Their next release, "Why Do I Cry," was a cliché-filled ballad, again with too much strings added. The flip side, "Tears in My Eyes," was another pleasant ballad by the group. But again, neither side registered with the fans. For their last Old Town pairing, they broke with the back-to-back ballad formula of the previous two releases. "My Island in the Sun" was a nice mid-tempo number with a cha feel.
The flip "Girl in My Dreams" was a decent ballad, although with some overly busy string bass work that somewhat intrudes on the group's vocal efforts. This one also scratched at the bottom of the charts but never took off. Some previously unreleased Capris tracks for Old Town have now been made available on a series of CDs put out by England's Ace Records.
1962 saw the group leave Old Town and move over to the Mr. Peeke label for a single release "Limbo" backed with "From the Vine Came the Grape." Neither of these tunes captured the public's attention. So, by 1963, the Capris were dissolving again, with Santo becoming one of New York City's finest. Over the next few years there would be other personnel changes as the group continued on with performances. But for the next big event in the history of the Capris, we'll fast forward about 20 years.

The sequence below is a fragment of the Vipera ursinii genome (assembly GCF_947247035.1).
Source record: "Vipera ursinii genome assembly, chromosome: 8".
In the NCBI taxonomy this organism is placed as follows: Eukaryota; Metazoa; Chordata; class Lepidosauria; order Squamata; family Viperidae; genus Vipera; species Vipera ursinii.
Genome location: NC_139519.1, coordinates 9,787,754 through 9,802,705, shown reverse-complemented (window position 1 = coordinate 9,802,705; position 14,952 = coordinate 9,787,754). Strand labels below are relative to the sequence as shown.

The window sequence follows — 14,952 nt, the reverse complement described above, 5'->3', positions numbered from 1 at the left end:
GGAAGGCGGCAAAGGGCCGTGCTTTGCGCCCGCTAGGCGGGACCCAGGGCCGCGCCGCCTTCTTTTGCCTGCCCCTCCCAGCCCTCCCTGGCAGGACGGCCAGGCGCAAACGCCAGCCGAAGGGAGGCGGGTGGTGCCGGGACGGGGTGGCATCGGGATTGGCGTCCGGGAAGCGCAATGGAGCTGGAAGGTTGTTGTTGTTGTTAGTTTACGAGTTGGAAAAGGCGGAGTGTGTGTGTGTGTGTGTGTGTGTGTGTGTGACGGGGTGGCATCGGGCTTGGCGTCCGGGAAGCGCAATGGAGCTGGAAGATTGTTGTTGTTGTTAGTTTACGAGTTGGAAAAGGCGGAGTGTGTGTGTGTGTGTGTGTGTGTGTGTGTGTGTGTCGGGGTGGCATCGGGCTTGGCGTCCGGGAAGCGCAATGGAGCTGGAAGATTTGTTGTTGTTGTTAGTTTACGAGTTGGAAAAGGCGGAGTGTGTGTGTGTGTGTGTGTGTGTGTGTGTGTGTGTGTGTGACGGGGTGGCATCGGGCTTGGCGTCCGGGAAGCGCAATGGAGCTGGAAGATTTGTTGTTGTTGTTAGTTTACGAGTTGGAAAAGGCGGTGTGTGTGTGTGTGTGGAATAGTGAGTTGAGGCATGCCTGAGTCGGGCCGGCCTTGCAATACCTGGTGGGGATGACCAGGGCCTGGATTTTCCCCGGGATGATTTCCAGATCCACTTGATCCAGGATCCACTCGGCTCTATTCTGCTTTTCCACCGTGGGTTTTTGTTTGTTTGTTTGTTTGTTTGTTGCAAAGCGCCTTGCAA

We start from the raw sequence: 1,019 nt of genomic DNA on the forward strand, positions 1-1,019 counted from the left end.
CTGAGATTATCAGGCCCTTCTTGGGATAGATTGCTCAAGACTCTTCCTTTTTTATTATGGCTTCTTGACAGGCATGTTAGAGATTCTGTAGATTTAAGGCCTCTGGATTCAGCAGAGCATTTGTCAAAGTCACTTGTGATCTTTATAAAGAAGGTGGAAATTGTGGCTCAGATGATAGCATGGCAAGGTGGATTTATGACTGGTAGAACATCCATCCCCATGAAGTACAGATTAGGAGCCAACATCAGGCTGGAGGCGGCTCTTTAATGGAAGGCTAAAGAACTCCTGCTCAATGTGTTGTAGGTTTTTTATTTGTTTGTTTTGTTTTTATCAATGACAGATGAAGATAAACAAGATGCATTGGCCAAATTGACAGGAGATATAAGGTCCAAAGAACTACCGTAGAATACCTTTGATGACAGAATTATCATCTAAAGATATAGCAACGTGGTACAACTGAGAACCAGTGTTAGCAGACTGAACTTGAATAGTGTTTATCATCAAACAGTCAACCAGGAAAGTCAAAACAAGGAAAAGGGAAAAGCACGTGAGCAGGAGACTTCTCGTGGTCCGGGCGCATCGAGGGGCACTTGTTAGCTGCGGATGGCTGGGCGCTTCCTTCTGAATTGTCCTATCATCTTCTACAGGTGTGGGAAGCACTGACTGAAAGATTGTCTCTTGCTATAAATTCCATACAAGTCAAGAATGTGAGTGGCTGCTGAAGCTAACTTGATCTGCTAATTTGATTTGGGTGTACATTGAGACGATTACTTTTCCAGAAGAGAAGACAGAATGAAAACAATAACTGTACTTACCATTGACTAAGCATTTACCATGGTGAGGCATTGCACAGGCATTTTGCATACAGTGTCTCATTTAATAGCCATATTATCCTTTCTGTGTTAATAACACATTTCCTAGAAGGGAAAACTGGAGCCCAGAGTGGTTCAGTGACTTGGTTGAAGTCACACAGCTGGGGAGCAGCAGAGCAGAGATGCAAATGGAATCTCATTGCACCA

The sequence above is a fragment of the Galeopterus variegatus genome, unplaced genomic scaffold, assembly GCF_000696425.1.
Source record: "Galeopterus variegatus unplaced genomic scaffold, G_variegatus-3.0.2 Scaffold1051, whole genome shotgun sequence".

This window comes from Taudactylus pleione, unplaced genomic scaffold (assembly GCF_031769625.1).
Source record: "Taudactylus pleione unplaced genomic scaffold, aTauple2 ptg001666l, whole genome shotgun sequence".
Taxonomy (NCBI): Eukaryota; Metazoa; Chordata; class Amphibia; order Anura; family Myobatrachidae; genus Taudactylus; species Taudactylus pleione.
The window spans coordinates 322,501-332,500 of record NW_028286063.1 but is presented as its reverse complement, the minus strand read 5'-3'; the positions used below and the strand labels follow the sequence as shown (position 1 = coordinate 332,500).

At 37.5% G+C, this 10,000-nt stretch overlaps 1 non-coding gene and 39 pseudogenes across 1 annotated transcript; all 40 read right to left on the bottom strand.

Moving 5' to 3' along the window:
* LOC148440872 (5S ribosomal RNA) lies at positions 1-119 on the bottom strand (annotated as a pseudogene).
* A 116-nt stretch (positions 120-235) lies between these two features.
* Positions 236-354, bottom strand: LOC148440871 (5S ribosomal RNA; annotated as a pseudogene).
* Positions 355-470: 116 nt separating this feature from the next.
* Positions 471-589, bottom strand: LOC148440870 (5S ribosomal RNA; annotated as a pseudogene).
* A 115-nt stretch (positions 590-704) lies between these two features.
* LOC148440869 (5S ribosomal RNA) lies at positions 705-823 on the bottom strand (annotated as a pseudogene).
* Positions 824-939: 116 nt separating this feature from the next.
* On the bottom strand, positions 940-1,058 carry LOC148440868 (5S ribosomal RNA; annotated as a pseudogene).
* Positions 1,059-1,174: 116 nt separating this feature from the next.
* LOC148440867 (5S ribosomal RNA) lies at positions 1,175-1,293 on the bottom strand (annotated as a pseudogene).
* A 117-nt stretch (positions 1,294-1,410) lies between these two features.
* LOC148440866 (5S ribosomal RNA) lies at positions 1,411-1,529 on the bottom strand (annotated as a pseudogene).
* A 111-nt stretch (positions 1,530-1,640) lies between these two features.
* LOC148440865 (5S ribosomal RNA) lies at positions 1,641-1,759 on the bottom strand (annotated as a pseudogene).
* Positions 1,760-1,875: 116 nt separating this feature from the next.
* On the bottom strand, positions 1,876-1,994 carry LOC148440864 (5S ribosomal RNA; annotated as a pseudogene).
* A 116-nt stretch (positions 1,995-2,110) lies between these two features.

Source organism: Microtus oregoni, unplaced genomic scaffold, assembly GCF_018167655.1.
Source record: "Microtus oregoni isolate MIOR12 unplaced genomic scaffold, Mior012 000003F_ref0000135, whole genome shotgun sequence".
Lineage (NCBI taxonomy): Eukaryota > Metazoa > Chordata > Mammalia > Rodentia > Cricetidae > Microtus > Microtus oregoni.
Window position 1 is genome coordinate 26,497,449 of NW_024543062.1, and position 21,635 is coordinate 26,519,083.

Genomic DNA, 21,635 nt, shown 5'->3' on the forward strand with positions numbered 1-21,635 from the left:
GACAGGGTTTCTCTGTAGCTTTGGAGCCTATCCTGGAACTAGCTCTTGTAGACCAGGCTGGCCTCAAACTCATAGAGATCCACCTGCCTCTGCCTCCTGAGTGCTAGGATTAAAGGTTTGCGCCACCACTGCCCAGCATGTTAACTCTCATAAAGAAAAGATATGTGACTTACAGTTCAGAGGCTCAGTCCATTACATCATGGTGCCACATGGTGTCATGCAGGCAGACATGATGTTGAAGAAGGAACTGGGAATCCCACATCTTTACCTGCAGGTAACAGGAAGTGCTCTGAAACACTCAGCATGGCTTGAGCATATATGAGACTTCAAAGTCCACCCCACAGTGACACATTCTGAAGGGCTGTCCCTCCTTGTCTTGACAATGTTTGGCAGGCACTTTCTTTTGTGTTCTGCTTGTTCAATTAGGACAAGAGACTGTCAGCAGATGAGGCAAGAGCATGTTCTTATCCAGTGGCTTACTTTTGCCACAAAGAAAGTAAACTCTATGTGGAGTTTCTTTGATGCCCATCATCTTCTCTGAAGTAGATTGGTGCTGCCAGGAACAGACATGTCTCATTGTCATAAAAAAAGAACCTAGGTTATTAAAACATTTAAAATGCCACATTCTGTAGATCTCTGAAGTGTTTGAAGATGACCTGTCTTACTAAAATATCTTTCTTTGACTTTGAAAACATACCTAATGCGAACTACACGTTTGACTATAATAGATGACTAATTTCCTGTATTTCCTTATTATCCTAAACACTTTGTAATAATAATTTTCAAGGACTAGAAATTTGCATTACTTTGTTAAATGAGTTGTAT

Clay Cole (with The Capris and The Delicates)
In 1982, Nick Santo re-joined the group and they went in to the studio to record a new album, There's a Moon out Again, for Ambient Sound. Besides doing covers of some Doo Wop classics, the Capris also included a couple of original tunes. One of these was a song called "Morse Code of Love."
The Capris (1969)
The tune sounded like it came right out of the late '50s, and many thought it was in fact an overlooked "oldie." It was also released as a single in 1982, backed with "There's a Moon out Again." And the song got even more exposure when Manhattan Transfer decided to cover it.
The Capris (1982)
Over the years, "Morse Code of Love" has only grown in popularity and has become one of the most requested tunes on oldies-type radio stations. Once again the Capris scored a home run with a 1950s sound that touched the heartstrings of the listeners and evoked the spirit of a time when life was simpler.
Jim Dunn, All Music Guide
There’s A Moon Out Tonight Indian Girl Darling (demo)
God Only Knows (demo 1) God Only Knows (demo 2) Where I Fell In Love
Some People Thin Tears In My Eyes Why Do I Cry
Girl In My Dreams My Island In The Sun A Hum Diddily Dee Do
Stars In The Sky Love Poems This Is Romance
more songs : KROBIGRAUBART